The movie starts out with a flashback during the time of World War I, showing us how Erik Lensherr, Charles Xavier and Raven Darkholme discovered their mutant abilities. The main antagonist of the plot, Sebastian Shaw, is also a mutant with the ability to contain all forms of energy and manipulate it. His plan is to persuade, or the better word is threaten, the Russian government to place Cuban missiles on an island near America, thus causing both super powered nations to declare war on one another, and of course, start up another World War- in this case, the third one. Why does he want to do so, you may ask? Simply, Sebastian Shaw wants to use that opportunity for mutants to rise against humanity in that war and with no exception, win. You could say that Shaw is trying to prove that mutant-kind is far more superior to mankind. On learning this, the CIA decides to team up with Charles, Erik and Raven to thwart Sebastian and his gang. Through the sequence of events as the team tries to track down Shaw as well as recruit more mutants to their cause, the origins of the Cerebro was shown and of course, the small dose of battle action scenes in a rather brief confrontation of both sides. The movie soon focuses to the tantalizing main dish which the audience relishes. As the two nations are on a verge of a nuclear war, our friendly mutants interfere to save the day along with intense epic battle scenes where both mutant sides face each other for the finale. Sebastian Shaw is killed by Erik Lensherr, ironically in the exact same way Shaw murdered Erik’s mother. The ending starts to slowly unravel with a dramatic yet somewhat fateful explanation as to how a rift formed between Charles and Erik, giving us the modern X-Men franchise we know.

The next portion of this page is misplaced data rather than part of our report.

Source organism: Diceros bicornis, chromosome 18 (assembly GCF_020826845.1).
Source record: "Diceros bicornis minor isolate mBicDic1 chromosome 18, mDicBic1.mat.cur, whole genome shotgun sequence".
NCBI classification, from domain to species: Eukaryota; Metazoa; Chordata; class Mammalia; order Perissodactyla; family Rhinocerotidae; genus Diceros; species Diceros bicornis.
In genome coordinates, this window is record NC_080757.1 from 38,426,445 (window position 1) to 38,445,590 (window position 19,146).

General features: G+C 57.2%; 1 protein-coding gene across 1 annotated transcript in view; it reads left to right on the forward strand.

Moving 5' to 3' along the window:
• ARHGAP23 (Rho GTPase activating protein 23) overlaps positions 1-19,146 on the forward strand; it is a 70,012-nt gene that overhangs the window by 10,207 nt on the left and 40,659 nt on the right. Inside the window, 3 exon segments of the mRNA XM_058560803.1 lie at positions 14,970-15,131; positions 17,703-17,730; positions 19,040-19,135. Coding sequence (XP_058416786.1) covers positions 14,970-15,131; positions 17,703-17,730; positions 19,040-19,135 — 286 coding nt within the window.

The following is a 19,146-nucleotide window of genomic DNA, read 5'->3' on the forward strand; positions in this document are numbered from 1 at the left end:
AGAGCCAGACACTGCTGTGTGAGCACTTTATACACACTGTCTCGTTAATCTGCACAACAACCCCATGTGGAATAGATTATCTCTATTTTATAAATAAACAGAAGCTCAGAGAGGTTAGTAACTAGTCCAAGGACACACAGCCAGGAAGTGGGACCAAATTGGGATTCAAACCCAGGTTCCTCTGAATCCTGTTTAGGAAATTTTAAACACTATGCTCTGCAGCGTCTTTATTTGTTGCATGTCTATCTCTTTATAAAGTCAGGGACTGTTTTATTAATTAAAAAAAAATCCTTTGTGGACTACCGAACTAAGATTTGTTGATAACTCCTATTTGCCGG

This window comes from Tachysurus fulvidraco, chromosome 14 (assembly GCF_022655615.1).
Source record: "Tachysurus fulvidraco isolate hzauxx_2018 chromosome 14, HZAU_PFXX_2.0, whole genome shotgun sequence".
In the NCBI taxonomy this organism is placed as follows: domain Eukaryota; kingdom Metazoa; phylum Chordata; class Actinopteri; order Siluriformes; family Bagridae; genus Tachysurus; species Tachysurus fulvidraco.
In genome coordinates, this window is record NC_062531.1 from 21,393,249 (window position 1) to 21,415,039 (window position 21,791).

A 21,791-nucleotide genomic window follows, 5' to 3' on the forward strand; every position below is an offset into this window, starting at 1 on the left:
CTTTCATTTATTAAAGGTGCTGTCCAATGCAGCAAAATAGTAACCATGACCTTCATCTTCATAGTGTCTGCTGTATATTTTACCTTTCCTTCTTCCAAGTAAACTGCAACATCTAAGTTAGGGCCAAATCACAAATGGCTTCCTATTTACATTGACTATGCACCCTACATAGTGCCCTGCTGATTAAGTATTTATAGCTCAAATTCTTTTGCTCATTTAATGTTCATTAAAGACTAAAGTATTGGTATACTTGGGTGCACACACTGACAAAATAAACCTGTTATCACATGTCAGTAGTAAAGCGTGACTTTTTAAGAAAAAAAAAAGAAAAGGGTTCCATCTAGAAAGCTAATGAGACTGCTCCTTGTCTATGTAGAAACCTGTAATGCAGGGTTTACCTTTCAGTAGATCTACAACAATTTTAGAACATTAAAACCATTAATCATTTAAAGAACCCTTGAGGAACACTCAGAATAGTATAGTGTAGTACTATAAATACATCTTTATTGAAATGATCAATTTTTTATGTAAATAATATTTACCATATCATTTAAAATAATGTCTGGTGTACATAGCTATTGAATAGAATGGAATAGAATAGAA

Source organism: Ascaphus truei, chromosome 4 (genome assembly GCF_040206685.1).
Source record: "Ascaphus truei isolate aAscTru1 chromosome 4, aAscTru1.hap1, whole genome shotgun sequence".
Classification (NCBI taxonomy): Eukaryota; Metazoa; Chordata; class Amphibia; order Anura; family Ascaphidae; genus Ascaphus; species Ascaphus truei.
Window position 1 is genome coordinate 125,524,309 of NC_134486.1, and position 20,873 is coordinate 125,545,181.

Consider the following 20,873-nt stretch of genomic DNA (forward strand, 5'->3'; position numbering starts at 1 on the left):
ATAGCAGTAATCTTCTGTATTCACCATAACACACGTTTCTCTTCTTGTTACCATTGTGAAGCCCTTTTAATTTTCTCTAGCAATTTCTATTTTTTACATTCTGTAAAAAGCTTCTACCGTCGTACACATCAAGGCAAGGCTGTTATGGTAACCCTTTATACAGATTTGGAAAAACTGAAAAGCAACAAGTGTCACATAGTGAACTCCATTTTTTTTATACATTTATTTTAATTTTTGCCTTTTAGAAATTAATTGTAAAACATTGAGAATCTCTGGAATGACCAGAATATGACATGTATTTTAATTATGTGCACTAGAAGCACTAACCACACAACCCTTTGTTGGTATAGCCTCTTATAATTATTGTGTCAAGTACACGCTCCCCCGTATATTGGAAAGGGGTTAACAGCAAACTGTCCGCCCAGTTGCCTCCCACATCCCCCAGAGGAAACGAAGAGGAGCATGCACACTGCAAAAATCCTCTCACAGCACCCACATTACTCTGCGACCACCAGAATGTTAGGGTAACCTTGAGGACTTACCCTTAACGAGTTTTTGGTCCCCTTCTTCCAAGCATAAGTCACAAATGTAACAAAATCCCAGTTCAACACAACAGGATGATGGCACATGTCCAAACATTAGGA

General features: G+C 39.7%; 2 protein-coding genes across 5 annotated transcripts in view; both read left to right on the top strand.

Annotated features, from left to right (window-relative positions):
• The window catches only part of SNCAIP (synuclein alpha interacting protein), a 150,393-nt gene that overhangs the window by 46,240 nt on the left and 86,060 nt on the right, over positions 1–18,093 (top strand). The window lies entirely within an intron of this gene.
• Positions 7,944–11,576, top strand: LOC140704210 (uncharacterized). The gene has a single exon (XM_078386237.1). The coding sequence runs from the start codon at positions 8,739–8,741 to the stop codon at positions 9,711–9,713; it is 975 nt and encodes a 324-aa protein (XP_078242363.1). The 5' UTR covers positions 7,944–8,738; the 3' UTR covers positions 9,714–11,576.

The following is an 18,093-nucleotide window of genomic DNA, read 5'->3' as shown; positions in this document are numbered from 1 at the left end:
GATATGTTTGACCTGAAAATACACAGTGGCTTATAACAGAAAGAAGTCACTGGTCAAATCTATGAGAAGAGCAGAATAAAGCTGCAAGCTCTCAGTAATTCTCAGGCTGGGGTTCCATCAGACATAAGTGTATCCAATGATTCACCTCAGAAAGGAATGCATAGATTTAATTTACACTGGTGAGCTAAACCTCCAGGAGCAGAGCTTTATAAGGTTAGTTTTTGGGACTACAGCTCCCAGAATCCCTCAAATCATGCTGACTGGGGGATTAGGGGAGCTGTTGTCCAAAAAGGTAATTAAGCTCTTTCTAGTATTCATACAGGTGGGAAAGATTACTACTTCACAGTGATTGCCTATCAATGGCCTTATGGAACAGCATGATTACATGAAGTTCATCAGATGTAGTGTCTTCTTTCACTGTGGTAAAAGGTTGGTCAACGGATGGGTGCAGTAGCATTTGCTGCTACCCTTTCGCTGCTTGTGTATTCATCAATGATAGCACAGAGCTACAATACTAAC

In terms of action scenes and battle scenarios, this movie would score perfectly, especially with well-placed moments of suspense and anticipation. One watching it would be constantly on tenterhooks. The further display of mutant powers and talents are just fascinating to behold, we see more tricks and stunts and the marvelous ingenious ideas the characters make use of. The visual and sound effects were well done, overall. I truly felt that the effects at a few points throughout the movie could have been toned down a notch, so as to not keep on startling the viewers unnecessarily. Also, I would appreciate it if our blue-skinned mutant would not show off a somewhat uncomfortable amount of flesh to ensure that this movie stays suitable for young easily-influenced minds and within its rating of PG 13.
As always the battlefield becomes the place whereby characters fully develop and unleash their true potential. It may be cliché but it still sends across the inspirational message of believing in one’s self. In my opinion, this movie is possibly the best so far in its franchise, being more greatly accepted by the public and faring better than its predecessors X-Men Origins and The Last Stand. It is an essential prequel, definitely answering all the questions of X fans and giving us audience a deep insight into the complexity of the current X-Men. It also gives us some thought-provoking questions and a better outlook of humans ourselves, such as, how does society treat those who are specifically different from apparently normal people and how such discrimination or singling out can often result in strong negative feelings from the outcast and possibly leading to dire effects, as portrayed in the movie itself. The movie always shares a more toned-down subject to our growing young audience that true strength and power can only come from the heart, “the place between serenity and rage”, and not fueled by desire, anger or hatred. This can lead to more lessons to be learned in future.